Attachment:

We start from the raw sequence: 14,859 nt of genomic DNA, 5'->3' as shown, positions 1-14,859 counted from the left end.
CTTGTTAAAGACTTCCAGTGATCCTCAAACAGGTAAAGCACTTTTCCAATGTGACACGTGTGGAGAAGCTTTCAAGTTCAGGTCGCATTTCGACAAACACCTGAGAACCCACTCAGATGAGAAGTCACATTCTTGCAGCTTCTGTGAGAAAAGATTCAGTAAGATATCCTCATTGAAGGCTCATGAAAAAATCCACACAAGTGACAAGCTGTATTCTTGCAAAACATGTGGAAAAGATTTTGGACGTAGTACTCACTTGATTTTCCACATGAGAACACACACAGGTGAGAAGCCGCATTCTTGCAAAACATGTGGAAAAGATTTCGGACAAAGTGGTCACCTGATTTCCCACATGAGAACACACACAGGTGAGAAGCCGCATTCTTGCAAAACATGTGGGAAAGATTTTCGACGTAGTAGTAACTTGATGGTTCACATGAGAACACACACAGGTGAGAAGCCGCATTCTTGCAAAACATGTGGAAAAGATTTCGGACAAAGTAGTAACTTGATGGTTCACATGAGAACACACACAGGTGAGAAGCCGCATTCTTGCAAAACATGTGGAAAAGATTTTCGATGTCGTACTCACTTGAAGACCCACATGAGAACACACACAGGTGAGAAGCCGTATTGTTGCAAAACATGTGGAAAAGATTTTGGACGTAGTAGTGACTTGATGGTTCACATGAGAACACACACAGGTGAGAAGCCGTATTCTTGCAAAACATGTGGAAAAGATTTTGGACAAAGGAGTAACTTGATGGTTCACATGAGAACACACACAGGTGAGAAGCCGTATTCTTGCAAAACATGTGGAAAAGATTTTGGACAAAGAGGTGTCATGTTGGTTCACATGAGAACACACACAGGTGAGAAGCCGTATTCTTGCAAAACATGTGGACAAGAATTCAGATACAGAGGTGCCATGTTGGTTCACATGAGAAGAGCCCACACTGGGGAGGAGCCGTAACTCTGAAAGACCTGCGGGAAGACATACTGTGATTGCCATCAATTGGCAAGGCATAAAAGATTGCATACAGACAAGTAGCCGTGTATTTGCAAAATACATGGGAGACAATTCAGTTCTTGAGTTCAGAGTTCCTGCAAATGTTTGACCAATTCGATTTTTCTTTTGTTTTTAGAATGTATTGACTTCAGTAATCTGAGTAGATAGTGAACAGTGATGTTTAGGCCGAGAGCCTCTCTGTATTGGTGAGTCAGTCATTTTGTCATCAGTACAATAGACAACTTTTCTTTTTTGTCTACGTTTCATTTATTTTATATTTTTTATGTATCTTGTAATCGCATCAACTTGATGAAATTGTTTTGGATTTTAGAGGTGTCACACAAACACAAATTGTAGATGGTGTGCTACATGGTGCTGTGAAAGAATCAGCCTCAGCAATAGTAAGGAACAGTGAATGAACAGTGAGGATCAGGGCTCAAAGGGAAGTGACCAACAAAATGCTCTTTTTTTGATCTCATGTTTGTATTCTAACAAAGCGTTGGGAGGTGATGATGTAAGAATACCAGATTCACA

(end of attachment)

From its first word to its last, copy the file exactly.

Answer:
We start from the raw sequence: 14,859 nt of genomic DNA, 5'->3' as shown, positions 1-14,859 counted from the left end.
CTTGTTAAAGACTTCCAGTGATCCTCAAACAGGTAAAGCACTTTTCCAATGTGACACGTGTGGAGAAGCTTTCAAGTTCAGGTCGCATTTCGACAAACACCTGAGAACCCACTCAGATGAGAAGTCACATTCTTGCAGCTTCTGTGAGAAAAGATTCAGTAAGATATCCTCATTGAAGGCTCATGAAAAAATCCACACAAGTGACAAGCTGTATTCTTGCAAAACATGTGGAAAAGATTTTGGACGTAGTACTCACTTGATTTTCCACATGAGAACACACACAGGTGAGAAGCCGCATTCTTGCAAAACATGTGGAAAAGATTTCGGACAAAGTGGTCACCTGATTTCCCACATGAGAACACACACAGGTGAGAAGCCGCATTCTTGCAAAACATGTGGGAAAGATTTTCGACGTAGTAGTAACTTGATGGTTCACATGAGAACACACACAGGTGAGAAGCCGCATTCTTGCAAAACATGTGGAAAAGATTTCGGACAAAGTAGTAACTTGATGGTTCACATGAGAACACACACAGGTGAGAAGCCGCATTCTTGCAAAACATGTGGAAAAGATTTTCGATGTCGTACTCACTTGAAGACCCACATGAGAACACACACAGGTGAGAAGCCGTATTGTTGCAAAACATGTGGAAAAGATTTTGGACGTAGTAGTGACTTGATGGTTCACATGAGAACACACACAGGTGAGAAGCCGTATTCTTGCAAAACATGTGGAAAAGATTTTGGACAAAGGAGTAACTTGATGGTTCACATGAGAACACACACAGGTGAGAAGCCGTATTCTTGCAAAACATGTGGAAAAGATTTTGGACAAAGAGGTGTCATGTTGGTTCACATGAGAACACACACAGGTGAGAAGCCGTATTCTTGCAAAACATGTGGACAAGAATTCAGATACAGAGGTGCCATGTTGGTTCACATGAGAAGAGCCCACACTGGGGAGGAGCCGTAACTCTGAAAGACCTGCGGGAAGACATACTGTGATTGCCATCAATTGGCAAGGCATAAAAGATTGCATACAGACAAGTAGCCGTGTATTTGCAAAATACATGGGAGACAATTCAGTTCTTGAGTTCAGAGTTCCTGCAAATGTTTGACCAATTCGATTTTTCTTTTGTTTTTAGAATGTATTGACTTCAGTAATCTGAGTAGATAGTGAACAGTGATGTTTAGGCCGAGAGCCTCTCTGTATTGGTGAGTCAGTCATTTTGTCATCAGTACAATAGACAACTTTTCTTTTTTGTCTACGTTTCATTTATTTTATATTTTTTATGTATCTTGTAATCGCATCAACTTGATGAAATTGTTTTGGATTTTAGAGGTGTCACACAAACACAAATTGTAGATGGTGTGCTACATGGTGCTGTGAAAGAATCAGCCTCAGCAATAGTAAGGAACAGTGAATGAACAGTGAGGATCAGGGCTCAAAGGGAAGTGACCAACAAAATGCTCTTTTTTTGATCTCATGTTTGTATTCTAACAAAGCGTTGGGAGGTGATGATGTAAGAATACCAGATTCACA